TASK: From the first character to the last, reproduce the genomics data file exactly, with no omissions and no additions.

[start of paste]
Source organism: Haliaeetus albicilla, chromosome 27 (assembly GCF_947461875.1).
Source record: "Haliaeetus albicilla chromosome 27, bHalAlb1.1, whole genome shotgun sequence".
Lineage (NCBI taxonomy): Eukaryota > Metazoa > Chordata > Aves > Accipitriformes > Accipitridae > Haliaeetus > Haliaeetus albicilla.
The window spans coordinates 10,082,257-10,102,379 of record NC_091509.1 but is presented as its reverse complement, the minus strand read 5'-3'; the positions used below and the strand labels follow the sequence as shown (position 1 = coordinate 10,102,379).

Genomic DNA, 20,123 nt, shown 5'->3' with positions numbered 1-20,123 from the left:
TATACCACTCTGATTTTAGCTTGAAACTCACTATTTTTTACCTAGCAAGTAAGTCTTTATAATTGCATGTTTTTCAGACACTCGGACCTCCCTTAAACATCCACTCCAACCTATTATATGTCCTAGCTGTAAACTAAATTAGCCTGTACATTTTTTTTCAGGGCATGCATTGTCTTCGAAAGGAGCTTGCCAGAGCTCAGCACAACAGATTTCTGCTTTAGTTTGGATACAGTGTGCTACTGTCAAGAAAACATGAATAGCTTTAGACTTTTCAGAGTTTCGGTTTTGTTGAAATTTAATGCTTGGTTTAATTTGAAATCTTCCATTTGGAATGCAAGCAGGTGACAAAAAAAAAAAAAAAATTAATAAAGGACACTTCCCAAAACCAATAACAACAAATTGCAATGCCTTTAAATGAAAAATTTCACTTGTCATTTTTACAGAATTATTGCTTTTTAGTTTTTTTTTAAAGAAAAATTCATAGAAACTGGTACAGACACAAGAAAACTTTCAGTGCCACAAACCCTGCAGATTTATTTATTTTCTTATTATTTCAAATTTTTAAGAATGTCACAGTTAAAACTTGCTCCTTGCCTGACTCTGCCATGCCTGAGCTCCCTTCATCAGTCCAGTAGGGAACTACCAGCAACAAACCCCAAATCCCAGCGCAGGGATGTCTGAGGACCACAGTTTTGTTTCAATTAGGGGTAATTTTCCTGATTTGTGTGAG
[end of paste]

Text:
Source organism: Haliaeetus albicilla, chromosome 27 (assembly GCF_947461875.1).
Source record: "Haliaeetus albicilla chromosome 27, bHalAlb1.1, whole genome shotgun sequence".
Lineage (NCBI taxonomy): Eukaryota > Metazoa > Chordata > Aves > Accipitriformes > Accipitridae > Haliaeetus > Haliaeetus albicilla.
The window spans coordinates 10,082,257-10,102,379 of record NC_091509.1 but is presented as its reverse complement, the minus strand read 5'-3'; the positions used below and the strand labels follow the sequence as shown (position 1 = coordinate 10,102,379).

Genomic DNA, 20,123 nt, shown 5'->3' with positions numbered 1-20,123 from the left:
TATACCACTCTGATTTTAGCTTGAAACTCACTATTTTTTACCTAGCAAGTAAGTCTTTATAATTGCATGTTTTTCAGACACTCGGACCTCCCTTAAACATCCACTCCAACCTATTATATGTCCTAGCTGTAAACTAAATTAGCCTGTACATTTTTTTTCAGGGCATGCATTGTCTTCGAAAGGAGCTTGCCAGAGCTCAGCACAACAGATTTCTGCTTTAGTTTGGATACAGTGTGCTACTGTCAAGAAAACATGAATAGCTTTAGACTTTTCAGAGTTTCGGTTTTGTTGAAATTTAATGCTTGGTTTAATTTGAAATCTTCCATTTGGAATGCAAGCAGGTGACAAAAAAAAAAAAAAAATTAATAAAGGACACTTCCCAAAACCAATAACAACAAATTGCAATGCCTTTAAATGAAAAATTTCACTTGTCATTTTTACAGAATTATTGCTTTTTAGTTTTTTTTTAAAGAAAAATTCATAGAAACTGGTACAGACACAAGAAAACTTTCAGTGCCACAAACCCTGCAGATTTATTTATTTTCTTATTATTTCAAATTTTTAAGAATGTCACAGTTAAAACTTGCTCCTTGCCTGACTCTGCCATGCCTGAGCTCCCTTCATCAGTCCAGTAGGGAACTACCAGCAACAAACCCCAAATCCCAGCGCAGGGATGTCTGAGGACCACAGTTTTGTTTCAATTAGGGGTAATTTTCCTGATTTGTGTGAG